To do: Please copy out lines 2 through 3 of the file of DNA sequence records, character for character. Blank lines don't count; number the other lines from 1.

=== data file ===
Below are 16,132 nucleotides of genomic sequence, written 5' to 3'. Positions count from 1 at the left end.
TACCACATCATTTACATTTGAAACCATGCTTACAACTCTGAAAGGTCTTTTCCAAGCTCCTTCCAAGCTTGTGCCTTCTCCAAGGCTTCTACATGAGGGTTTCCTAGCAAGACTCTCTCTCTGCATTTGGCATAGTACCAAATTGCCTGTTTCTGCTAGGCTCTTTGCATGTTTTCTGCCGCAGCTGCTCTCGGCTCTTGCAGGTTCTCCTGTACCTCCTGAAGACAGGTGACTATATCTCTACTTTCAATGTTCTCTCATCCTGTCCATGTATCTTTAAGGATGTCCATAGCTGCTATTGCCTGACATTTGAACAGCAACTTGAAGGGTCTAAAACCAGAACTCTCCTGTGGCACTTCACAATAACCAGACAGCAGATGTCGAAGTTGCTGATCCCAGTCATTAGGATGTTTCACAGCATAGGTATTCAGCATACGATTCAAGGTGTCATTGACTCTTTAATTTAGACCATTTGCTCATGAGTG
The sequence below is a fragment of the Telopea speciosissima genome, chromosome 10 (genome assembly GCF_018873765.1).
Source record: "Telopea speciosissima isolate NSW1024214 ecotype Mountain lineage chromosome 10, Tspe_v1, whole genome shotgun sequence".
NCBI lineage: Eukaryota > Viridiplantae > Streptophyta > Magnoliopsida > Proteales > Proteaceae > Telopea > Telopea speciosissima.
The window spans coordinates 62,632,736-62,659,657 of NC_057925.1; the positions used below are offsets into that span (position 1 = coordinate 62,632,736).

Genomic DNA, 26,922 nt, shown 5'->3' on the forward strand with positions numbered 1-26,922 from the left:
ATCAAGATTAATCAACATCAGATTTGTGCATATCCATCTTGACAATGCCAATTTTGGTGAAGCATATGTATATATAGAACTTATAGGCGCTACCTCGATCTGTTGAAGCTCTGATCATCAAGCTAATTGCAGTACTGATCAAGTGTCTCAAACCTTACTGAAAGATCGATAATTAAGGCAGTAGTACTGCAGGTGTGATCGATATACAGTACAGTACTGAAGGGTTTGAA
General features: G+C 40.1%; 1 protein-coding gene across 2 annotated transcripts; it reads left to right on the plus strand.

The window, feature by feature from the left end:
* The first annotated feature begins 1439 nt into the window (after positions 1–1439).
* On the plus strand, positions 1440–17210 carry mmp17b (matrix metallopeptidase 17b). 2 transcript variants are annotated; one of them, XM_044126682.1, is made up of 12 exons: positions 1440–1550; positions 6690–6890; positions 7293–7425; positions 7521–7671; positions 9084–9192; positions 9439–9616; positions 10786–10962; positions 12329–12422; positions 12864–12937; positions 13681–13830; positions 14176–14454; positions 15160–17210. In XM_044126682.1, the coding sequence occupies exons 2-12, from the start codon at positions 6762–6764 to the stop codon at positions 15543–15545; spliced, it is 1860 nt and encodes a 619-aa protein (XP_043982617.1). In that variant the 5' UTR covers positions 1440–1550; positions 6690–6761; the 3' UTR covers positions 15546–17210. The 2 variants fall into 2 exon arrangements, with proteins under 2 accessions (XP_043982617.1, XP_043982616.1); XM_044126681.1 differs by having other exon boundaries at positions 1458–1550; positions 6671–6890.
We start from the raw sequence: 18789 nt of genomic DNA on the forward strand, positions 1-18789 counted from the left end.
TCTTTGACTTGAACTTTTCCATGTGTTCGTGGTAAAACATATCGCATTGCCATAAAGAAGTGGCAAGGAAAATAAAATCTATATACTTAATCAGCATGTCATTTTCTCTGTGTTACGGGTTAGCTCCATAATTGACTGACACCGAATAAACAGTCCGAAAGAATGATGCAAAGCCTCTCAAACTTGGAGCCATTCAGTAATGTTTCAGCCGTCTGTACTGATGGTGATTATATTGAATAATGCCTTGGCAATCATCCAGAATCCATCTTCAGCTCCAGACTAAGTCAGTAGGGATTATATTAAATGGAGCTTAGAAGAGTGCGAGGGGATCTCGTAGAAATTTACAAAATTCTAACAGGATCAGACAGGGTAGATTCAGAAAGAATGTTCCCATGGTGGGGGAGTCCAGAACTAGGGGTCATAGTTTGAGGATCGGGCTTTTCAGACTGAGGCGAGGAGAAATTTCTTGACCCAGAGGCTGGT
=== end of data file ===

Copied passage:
TACCACATCATTTACATTTGAAACCATGCTTACAACTCTGAAAGGTCTTTTCCAAGCTCCTTCCAAGCTTGTGCCTTCTCCAAGGCTTCTACATGAGGGTTTCCTAGCAAGACTCTCTCTCTGCATTTGGCATAGTACCAAATTGCCTGTTTCTGCTAGGCTCTTTGCATGTTTTCTGCCGCAGCTGCTCTCGGCTCTTGCAGGTTCTCCTGTACCTCCTGAAGACAGGTGACTATATCTCTACTTTCAATGTTCTCTCATCCTGTCCATGTATCTTTAAGGATGTCCATAGCTGCTATTGCCTGACATTTGAACAGCAACTTGAAGGGTCTAAAACCAGAACTCTCCTGTGGCACTTCACAATAACCAGACAGCAGATGTCGAAGTTGCTGATCCCAGTCATTAGGATGTTTCACAGCATAGGTATTCAGCATACGATTCAAGGTGTCATTGACTCTTTAATTTAGACCATTTGCTCATGAGTG
The sequence below is a fragment of the Telopea speciosissima genome, chromosome 10 (genome assembly GCF_018873765.1).